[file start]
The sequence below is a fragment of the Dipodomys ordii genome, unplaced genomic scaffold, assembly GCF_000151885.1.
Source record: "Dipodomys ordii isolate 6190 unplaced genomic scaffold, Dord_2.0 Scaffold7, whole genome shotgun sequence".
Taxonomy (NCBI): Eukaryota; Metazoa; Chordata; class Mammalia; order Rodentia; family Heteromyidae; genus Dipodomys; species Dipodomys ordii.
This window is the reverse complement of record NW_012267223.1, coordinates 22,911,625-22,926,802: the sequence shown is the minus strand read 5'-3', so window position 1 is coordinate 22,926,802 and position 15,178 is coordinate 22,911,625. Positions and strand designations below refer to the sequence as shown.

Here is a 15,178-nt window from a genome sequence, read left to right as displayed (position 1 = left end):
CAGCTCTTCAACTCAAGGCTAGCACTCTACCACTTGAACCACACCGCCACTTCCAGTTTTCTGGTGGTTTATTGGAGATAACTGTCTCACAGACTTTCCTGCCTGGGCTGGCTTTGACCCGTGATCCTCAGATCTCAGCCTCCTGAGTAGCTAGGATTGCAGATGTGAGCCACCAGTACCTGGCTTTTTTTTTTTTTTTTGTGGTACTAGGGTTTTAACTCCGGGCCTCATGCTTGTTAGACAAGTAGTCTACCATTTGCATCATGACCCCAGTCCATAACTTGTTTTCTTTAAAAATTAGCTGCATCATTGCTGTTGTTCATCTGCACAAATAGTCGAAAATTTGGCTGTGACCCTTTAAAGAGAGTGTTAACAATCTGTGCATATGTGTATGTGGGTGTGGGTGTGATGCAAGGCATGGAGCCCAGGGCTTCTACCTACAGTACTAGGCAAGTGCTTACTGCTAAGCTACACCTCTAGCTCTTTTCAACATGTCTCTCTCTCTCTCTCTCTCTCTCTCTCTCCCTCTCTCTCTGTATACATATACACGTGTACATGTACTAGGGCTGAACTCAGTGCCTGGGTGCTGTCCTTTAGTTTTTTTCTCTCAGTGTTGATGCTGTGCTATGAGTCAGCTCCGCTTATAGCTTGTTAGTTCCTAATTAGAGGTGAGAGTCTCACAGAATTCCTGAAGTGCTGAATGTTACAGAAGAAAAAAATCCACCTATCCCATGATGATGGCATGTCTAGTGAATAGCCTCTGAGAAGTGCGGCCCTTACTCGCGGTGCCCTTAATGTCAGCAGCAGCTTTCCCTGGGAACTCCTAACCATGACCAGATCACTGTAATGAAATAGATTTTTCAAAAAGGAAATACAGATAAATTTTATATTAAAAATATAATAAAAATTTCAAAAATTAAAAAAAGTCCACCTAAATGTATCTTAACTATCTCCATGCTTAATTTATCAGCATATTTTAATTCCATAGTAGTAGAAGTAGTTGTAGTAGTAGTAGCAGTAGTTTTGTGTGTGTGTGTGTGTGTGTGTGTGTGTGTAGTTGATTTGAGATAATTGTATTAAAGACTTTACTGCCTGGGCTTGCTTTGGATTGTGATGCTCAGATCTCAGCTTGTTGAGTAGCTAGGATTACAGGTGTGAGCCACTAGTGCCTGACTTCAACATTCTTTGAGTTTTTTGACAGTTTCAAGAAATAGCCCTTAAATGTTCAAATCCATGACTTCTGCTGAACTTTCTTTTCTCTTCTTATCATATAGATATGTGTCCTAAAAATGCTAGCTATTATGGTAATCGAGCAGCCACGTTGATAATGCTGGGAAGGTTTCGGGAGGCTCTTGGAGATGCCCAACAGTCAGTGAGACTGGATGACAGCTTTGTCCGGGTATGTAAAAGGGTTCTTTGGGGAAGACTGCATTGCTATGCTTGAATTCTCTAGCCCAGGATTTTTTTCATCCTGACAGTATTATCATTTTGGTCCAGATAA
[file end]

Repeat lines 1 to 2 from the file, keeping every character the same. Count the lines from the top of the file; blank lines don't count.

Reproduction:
The sequence below is a fragment of the Dipodomys ordii genome, unplaced genomic scaffold, assembly GCF_000151885.1.
Source record: "Dipodomys ordii isolate 6190 unplaced genomic scaffold, Dord_2.0 Scaffold7, whole genome shotgun sequence".